The good news for those facing foreclosure proceedings is that a Florida appellate court has found that lenders are prohibited, in some instances, from collecting payments missed more than five years prior to the filing of the foreclosure action. By law, a lender has a five-year statute of limitations to file a foreclosure action against a subsequent default. Up until recently, it had been unclear whether the lender was also able to collect payments missed outside of the five-year statute of limitations.
Let’s look to the foreclosure case of Grdic v. HSBC Bank: the original mortgage foreclosure complaint against Grdic was filed 10/16/14–over five years and six months after the first alleged missed payment. The borrower sought to dismiss the action, the trial court disagreed.
The reason here is that nature of the note — the amount due (principal) does not change once you stop payments. If the foreclosing bank pleads their argument correctly in court, under current law, they may collect the entire balance of the loan, including any default interest. This may be applied from the original default on the loan.
You defaulted in 2012, missing the May 2012 payment and the mortgage payments thereafter. Foreclosure was filed in 2012 and involuntarily dismissed by the Court in 2018.
The bank files a new foreclosure action against you on 9/1/19, regarding May 2012 and all subsequent defaults.
If the new lawsuit properly requests everything defaulted on be awarded in the judgment, they could seek to collect the entire balance of the loan.
As foreclosure defense attorneys, we hoped the appellate courts would rule that any missed payments outside the 5-year timeframe would be immediately barred by the statute of limitations. However, this isn’t the case; therefore, you need a foreclosure lawyer on your side.
Does This Law Effect Other Defense Cases?
Here’s where things get a bit more complicated.
In many cases, mortgages require that prior to moving forward on a foreclosure action, the bank must allow the borrower the opportunity to cure the default (generally, as detailed in paragraph 22 of the mortgage). If a borrower is unable to cure the default within the period allotted, a lender would send a “paragraph 22 letter” to the borrower.
Failure to send an accurate paragraph 22 letter could result in a breach of a material term of the mortgage and the borrower being “prejudiced” by the deficiency in the letter – potentially resulting in a case dismissal. This could be particularly true if a bank pleads wrongly. However, some courts have been hesitant to hold that the lender’s failure to send a completely accurate paragraph 22 letter justifies a case dismissal.
Need a Tampa Foreclosure Attorney?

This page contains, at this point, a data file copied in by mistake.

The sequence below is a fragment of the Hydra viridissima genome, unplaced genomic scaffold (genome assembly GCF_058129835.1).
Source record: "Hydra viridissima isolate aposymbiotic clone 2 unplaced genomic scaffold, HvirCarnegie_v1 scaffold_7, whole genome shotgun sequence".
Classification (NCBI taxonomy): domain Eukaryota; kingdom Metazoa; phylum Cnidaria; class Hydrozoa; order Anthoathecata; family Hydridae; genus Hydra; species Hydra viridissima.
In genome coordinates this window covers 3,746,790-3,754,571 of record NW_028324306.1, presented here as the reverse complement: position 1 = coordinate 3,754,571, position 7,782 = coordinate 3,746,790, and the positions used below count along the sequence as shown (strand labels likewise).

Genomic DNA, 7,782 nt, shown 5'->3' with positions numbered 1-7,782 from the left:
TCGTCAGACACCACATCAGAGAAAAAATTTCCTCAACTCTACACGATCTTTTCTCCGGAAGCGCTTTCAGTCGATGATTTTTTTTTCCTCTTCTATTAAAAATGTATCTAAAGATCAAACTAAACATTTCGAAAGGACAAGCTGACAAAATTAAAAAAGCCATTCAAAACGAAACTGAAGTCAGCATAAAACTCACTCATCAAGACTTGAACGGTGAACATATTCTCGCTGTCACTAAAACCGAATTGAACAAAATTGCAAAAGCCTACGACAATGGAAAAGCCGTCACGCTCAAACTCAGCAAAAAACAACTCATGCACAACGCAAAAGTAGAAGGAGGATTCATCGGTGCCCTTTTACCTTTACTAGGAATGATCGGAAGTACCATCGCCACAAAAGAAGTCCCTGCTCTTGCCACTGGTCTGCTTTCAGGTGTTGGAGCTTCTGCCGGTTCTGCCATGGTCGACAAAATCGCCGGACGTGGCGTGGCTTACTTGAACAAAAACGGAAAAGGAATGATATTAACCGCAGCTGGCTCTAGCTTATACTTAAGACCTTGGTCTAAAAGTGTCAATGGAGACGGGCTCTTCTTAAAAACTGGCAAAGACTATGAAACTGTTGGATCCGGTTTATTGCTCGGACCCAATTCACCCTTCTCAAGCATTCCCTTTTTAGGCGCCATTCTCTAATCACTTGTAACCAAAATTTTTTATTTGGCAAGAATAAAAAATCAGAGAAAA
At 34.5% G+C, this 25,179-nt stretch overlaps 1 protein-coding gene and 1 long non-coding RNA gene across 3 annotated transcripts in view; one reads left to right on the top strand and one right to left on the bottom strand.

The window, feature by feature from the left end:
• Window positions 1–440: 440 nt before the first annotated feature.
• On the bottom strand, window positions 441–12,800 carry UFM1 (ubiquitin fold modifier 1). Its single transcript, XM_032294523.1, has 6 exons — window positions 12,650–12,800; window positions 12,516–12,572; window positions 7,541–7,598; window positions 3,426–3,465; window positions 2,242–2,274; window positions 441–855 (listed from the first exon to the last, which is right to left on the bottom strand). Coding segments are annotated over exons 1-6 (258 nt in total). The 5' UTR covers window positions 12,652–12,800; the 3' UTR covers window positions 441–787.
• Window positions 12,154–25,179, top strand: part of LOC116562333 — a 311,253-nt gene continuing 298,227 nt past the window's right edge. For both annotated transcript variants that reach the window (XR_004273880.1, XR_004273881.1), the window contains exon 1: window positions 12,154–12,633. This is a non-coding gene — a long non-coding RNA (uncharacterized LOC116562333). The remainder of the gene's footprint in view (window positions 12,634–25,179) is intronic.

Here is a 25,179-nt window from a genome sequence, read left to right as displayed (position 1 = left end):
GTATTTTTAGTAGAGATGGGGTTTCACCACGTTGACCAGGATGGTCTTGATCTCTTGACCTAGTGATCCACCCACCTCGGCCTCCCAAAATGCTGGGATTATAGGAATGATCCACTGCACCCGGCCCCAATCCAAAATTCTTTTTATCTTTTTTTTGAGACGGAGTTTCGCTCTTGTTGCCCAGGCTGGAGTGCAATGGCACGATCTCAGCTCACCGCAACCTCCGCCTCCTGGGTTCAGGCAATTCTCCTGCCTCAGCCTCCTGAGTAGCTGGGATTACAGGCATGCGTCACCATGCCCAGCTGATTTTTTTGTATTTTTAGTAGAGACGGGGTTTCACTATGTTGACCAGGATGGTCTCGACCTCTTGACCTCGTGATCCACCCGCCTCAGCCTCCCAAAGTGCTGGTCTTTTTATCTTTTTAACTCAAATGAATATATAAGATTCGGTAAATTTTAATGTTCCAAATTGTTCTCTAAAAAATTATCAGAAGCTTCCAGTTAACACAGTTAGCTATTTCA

Each case is unique, and it depends if the bank can collect on your missed payments. Foreclosure proceedings can be complex, and move very quickly now, which is why it is critical to seek the help of an experienced foreclosure defense attorney.
If you or someone you know is facing foreclosure, call our Tampa law office today at (813) 502-6768. At Owen & Dunivan, top-rated lawyers are committed to helping every step of the legal process. Just served? We offer a free consultation.
Today, hackers can gain access to millions of people’s personal information such as name, address, date of birth, and even your social security number. In yet another breach, it has been reported that nearly 140,000 social security numbers were accessed, according to Capital One. Some financial experts say that this was inevitable, and the damage could’ve been way worse. When your sensitive credit information is stolen it can impact your credit score and your credit accounts. Keep reading to learn answers about the data breach and what you may be entitled to from the multi-million consumer settlements.
About the Data Breaches
A data breach at Capital One has left more than 100 million people exposed in recent years; although, according to Capital One, no credit card numbers or login information were released or obtained in the last hack.
This mirrors the prior big data breach with consumer reporting agency Equifax. In that breach, the stakes were a bit higher. In fact, that hack remained unnoticed by Equifax for more than six weeks. This data breach exposed the Social Security and other personal data of approximately 150 million people. This data breach was one of the largest ever to impact private consumer information. Equifax’s $700 million settlement with the government includes up to $425 million for consumers like you.
In most cases, Equifax is offering customers who were affected free credit-monitoring and identity-restoration services. You may also be eligible for the money you previously spent on these services. It is anticipated that the Capital One breach will see a similar result.
What might a hacker have stolen in the breach?
Both Capital One and Equifax stores everything related to your financial profile in internet-based systems. Which harbor information for millions of consumers’, including your:
Name and address;
Email address and/or phone number;
The amount owed to third party’s, and;
Monitoring court judgments or liens against you
This compromised data included Social Security numbers, birth dates, addresses, driver license numbers, and credit card numbers. And left millions exposed. Equifax even reported over 3,000 passport images were also stolen in the data breach.
Cybercriminals can –and will certainly—use this personal information to commit identity theft, which can follow you for years impacting your ability to purchase or sell your property. Additionally, they may sell your information on the “dark web”.
How do I know if my information was affected?
If your information was in danger, Capital One or Equifax may reach out to you. However, make sure that your statements seem accurate and there isn’t any suspicious activity in your card. If so, contact your credit card issuer as soon as possible.